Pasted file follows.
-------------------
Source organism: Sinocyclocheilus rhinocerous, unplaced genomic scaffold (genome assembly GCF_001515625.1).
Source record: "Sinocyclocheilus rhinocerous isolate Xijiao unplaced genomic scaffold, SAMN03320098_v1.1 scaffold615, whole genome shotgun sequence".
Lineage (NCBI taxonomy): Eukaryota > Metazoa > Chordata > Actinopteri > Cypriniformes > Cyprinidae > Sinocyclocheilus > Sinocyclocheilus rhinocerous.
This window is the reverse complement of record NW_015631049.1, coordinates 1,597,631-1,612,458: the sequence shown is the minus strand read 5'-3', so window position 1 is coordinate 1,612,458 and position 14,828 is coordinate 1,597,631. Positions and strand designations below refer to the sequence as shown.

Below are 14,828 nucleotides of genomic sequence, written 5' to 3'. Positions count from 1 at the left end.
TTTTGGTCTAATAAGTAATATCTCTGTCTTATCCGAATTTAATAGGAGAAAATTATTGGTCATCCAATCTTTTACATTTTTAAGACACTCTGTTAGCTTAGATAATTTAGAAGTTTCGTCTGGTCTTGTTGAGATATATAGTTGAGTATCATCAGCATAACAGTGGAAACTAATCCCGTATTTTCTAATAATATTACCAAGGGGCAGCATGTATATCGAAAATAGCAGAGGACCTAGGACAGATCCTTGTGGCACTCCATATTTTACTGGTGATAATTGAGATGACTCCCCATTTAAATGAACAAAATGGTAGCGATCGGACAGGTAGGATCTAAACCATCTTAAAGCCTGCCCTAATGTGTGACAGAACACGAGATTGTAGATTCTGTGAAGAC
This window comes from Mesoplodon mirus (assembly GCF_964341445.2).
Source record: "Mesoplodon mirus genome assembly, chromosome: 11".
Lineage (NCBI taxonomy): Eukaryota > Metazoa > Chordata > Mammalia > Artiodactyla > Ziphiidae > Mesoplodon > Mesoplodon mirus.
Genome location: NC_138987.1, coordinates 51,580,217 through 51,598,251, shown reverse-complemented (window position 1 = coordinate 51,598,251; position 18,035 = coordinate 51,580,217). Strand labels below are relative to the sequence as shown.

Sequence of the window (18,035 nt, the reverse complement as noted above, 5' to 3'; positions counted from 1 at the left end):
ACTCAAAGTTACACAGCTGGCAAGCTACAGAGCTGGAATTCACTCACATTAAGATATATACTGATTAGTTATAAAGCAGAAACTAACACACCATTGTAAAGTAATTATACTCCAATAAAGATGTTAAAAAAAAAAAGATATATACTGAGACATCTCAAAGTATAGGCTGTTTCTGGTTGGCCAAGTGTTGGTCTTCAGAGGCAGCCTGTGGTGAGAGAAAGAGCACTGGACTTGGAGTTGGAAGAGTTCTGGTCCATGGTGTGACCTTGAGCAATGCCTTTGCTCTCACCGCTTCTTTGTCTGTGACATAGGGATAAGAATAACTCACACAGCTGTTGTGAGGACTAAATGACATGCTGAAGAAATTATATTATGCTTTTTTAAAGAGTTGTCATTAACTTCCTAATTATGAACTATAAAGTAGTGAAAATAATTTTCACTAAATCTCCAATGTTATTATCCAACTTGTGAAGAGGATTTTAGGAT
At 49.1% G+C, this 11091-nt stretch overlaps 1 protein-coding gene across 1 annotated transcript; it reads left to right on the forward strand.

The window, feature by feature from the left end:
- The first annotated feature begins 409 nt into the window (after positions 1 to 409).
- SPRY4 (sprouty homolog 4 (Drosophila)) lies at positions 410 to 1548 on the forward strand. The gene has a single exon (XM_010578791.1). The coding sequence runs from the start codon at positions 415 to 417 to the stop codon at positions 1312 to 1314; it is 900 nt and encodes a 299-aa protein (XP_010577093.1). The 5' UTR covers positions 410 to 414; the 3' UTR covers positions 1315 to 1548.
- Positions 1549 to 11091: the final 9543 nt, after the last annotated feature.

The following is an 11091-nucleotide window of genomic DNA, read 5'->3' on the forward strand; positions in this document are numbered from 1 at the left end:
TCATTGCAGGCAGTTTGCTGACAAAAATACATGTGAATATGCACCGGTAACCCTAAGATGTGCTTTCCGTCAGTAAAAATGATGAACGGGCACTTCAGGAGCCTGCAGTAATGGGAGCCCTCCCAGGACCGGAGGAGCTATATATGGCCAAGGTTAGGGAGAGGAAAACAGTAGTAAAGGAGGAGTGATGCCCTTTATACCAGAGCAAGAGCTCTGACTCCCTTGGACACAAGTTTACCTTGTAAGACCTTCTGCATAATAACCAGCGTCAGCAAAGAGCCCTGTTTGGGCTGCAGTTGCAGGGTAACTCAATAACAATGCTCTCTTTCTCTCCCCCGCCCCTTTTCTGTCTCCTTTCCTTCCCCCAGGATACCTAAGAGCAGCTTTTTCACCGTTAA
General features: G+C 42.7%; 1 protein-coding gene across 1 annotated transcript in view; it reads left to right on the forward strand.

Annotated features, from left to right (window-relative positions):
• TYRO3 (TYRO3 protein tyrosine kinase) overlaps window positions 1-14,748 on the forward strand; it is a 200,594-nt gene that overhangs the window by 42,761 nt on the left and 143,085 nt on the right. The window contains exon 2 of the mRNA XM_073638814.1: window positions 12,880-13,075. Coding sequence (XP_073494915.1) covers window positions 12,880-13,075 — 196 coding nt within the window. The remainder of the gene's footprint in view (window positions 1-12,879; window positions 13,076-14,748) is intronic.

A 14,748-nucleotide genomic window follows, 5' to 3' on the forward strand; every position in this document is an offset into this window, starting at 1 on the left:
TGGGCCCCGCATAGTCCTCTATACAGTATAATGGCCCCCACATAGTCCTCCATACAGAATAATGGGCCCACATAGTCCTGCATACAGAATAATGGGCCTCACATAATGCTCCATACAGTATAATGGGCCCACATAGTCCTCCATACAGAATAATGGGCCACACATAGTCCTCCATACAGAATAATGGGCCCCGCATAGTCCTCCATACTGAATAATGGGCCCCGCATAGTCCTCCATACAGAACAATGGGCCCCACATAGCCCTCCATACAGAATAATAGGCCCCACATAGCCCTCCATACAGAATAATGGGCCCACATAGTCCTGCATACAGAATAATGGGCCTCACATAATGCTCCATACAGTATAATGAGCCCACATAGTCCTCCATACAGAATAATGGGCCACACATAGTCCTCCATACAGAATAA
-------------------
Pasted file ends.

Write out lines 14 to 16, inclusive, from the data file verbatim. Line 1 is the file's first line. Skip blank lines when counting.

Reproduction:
The window, feature by feature from the left end:
- The first annotated feature begins 409 nt into the window (after positions 1 to 409).
- SPRY4 (sprouty homolog 4 (Drosophila)) lies at positions 410 to 1548 on the forward strand. The gene has a single exon (XM_010578791.1). The coding sequence runs from the start codon at positions 415 to 417 to the stop codon at positions 1312 to 1314; it is 900 nt and encodes a 299-aa protein (XP_010577093.1). The 5' UTR covers positions 410 to 414; the 3' UTR covers positions 1315 to 1548.